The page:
11 Dec 2019

Plastic poison - where do we start in cleaning it up?

From The Detail, 5:00 am on 11 December 2019
Plastic flakes, washed and broken up, ready to become semi molten before being extruded into plastic sheets for reincarnation as another plastic item at Flight Plastics.

Plastic flakes, washed and broken up, ready to become semi molten before being extruded into plastic sheets for reincarnation as another plastic item at Flight Plastics. Photo: Supplied Wellington City Council

The problem with plastic, is it’s not just the pollution you can see - the fishing rope washed up on shore, the bags sloshing around in the sea, the broken toys in rubbish dumps.

It’s the invisible stuff.

Tiny particles that are making their way into our soil and seafood. Nano-particles are so small we don’t even know how much harm they’re doing us.

Some of the plastic is laced with toxic additives that leach into the environment or cause other problems.

Newsroom.co.nz’s science and environment reporter Eloise Gibson says it’s the surprising things in our everyday lives that shed micro, macro and the tiniest, nano-plastics that are a big worry.

Gibson points to sequins and shiny fabrics, fluffy dressing gowns and fleecy hoodies. We can't get rid of those synthetics immediately, but we could mitigate the effects by putting gadgets in our washing machines to stop the plastic particles washing out, and bring in better wastewater filter systems so it doesn’t wash out to sea.

“Virtually everywhere scientists go looking, they find them,” says Gibson. That includes in soil, fish and shellfish.

The presence of tiny plastic particles, and the lack of good data about effects of those and other plastics, is highlighted in the first report from the Prime Minister's new Chief Science Adviser, Juliet Gerrard.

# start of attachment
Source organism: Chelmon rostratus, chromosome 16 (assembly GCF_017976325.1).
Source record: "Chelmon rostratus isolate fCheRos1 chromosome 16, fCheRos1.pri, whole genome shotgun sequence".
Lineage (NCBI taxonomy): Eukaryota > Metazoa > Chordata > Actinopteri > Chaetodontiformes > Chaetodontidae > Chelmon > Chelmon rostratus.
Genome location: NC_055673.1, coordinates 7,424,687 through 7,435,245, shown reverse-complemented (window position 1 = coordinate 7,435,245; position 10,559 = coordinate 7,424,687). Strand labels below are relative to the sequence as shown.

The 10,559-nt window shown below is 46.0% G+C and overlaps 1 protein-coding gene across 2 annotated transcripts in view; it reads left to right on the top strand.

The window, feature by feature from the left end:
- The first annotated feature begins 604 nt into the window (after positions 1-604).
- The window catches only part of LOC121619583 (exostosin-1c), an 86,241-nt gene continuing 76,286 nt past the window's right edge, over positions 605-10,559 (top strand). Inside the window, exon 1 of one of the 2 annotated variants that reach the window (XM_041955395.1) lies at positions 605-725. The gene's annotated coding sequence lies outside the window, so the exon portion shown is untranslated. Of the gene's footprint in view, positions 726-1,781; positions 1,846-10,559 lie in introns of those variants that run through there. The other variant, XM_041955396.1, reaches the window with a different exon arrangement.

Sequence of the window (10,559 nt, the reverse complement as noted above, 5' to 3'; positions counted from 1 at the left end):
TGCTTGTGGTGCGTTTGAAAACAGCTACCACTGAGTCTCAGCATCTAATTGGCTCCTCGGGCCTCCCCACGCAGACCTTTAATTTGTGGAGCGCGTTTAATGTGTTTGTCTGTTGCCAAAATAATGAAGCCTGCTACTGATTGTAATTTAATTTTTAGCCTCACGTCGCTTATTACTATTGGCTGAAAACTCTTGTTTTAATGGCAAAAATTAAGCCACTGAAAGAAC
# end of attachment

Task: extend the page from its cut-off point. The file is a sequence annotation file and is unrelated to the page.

Called ‘Rethinking Plastics’, the 264-page report starts positively with Professor Gerrard's vision of Aotearoa in 2030 if we all do our bit.

“The picture … is quite hopeful in terms of; it envisages a future where all of our plastic that is recycled, is recycled on shore, so we’re not shipping the problem to China; we’ve got sustainable markets here where we’re using high quality plastic that people want to recycle; when things are likely to end up in compost or on the ground it’s bio-degradable; and where possible it’s just easy for people to not use it,” says Gibson.

Plastic is not all evil and there's no suggestion of getting rid of it altogether, says Gibson. And there are lots of good things going on.

“One of the findings is that if everybody was doing what the best people are doing, it would go a long way.

“The report’s quite clear that we do need some plastics and that plastic has a place in society. So, aeroplanes are much lighter now that some parts are made of plastic rather than metal, that reduces the greenhouse gasses that they produce because they don’t need as much fuel to fly.

“In other cases having plastic food wrapping can reduce food waste, which is ultimately perhaps better on balance.

“The report isn’t saying that we don’t need any plastics, what it’s saying is that we are using an enormous amount of plastic when we don’t really need to ... and that many of the types we are using are needlessly damaging.”

Gibson says one of the things the report throws up is that we need to buy less – of everything. “And that probably includes clothes.”

The government this week announced it will ban polystyrene cups, meat trays and fruit stickers.

It’s also expected to introduce plastic bottle depots and deposit schemes, and raise the landfill levy.

Photo: RNZ